Thanks
Depends what you want to do with them. If it's just a quick and simple approach then imageshack.us will allow you to upload and post here for some feedback.

As a more permanent solution to show friends and family, post on here and come back to signing up to a flickr account may not be a bad thing!
 

zombiecakes

macrumors regular
Jul 11, 2012
198
59
If you are limited by your aperture and light but need a fast shutter then there is a trick you can do where you set the exposure lower and then brighten it back up in Photoshop RAW. You can start at -2EV and go down from there and see how far you can go before you can no longer successfully brighten the RAW and have it look good. That will allow you to shoot 2 stops faster (or more).

Set the camera to shutter mode, ISO to auto, pick your shutter speed and lower the EV and youll see the ISO dropping as you go down in stops, do it until you get an acceptable ISO.

The only side effect is a higher contrast image, which may end up looking better, a lot of people shoot -2EV so they can get more contrast without blowing out highlights.
 
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acearchie

macrumors 68040
Jan 15, 2006
3,269
103
If you are limited by your aperture and light but need a fast shutter then there is a trick you can do where you set the exposure lower and then brighten it back up in Photoshop RAW.
This is exactly the same as upping ISO in camera IMO and therefore I would suggest using the higher ISO so as to check that you have the shot you want instead of having to squint at an under exposed image to see whats actually in the shot.
 

zombiecakes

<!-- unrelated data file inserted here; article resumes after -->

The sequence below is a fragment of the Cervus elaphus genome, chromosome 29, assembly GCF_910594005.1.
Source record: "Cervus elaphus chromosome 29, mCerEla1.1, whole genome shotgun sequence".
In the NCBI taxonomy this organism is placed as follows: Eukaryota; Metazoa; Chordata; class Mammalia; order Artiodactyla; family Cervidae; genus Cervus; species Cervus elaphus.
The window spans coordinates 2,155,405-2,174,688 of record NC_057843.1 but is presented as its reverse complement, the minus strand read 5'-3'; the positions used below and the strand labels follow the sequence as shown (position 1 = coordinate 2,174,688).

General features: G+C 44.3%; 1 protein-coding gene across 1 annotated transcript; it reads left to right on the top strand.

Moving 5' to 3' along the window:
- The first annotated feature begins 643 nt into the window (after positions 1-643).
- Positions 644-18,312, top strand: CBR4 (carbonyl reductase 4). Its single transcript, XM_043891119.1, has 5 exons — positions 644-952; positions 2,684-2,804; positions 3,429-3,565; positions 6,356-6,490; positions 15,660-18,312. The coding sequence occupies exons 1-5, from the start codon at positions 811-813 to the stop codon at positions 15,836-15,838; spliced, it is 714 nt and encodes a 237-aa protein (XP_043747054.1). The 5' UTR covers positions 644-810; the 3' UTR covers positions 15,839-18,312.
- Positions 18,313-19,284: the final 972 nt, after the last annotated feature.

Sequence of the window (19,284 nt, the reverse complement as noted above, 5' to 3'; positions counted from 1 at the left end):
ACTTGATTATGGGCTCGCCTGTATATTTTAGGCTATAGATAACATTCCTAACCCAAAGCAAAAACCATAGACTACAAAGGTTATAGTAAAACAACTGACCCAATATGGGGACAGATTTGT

macrumors regular
Jul 11, 2012
198
59
You will get a better looking image with less noise if you shoot at a lower ISO and brighten it up in your RAW editor. If you have to go over ISO 1600 to get the shutter speed you want then I would strongly recommend shooting at a lower EV instead so you can stay at 800/1600 where the camera still performs well (depends on the camera, new ones are way better at high ISO). An underexposed RAW file has an amazing amount of room to be brightened before it starts degrading.
 
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Prodo123

macrumors 68020
Nov 18, 2010
2,326
9
f/5,6 1/800 sec. ISO-6400 200mm


DSC_0249 by KTailor1, on Flickr



DSC_0250 by KTailor1, on Flickr


DSC_0251 by KTailor1, on Flickr


DSC_0252 by KTailor1, on Flickr
They're okay. The image quality is definitely usable. But I think more mid-dive shots would have been better. Then again, the last shot is very well done! I'm kinda jealous of your opportunity to shoot these divers.
The divers are definitely frozen, so whatever you did to get that exposure worked very nicely ;)

As regard to the -2 EV processing, that's essentially push processing. I really DO NOT recommend it because at ISOs higher than 1600, the dynamic range of any camera is so low that whatever push processing you do will result in artifacts that will look worse than high ISO noise. At least with a higher ISO, you can remove the noise and get a usable image; with push processing, you're left with unnatural colors and pretty permanent artifacts.
 

avro707

macrumors 6502a
Dec 13, 2010
789
4
Pretty decent shots given the limitations. You got the exposure pretty spot on and the noise isn't too bad either. Good work! :)

I have to wonder if the Nikon 28-300mm lens would have been a great alternative in this situation. Especially with a bit of black tape over the logo - you'd have had a bit more reach, without being physically longer than 30cm.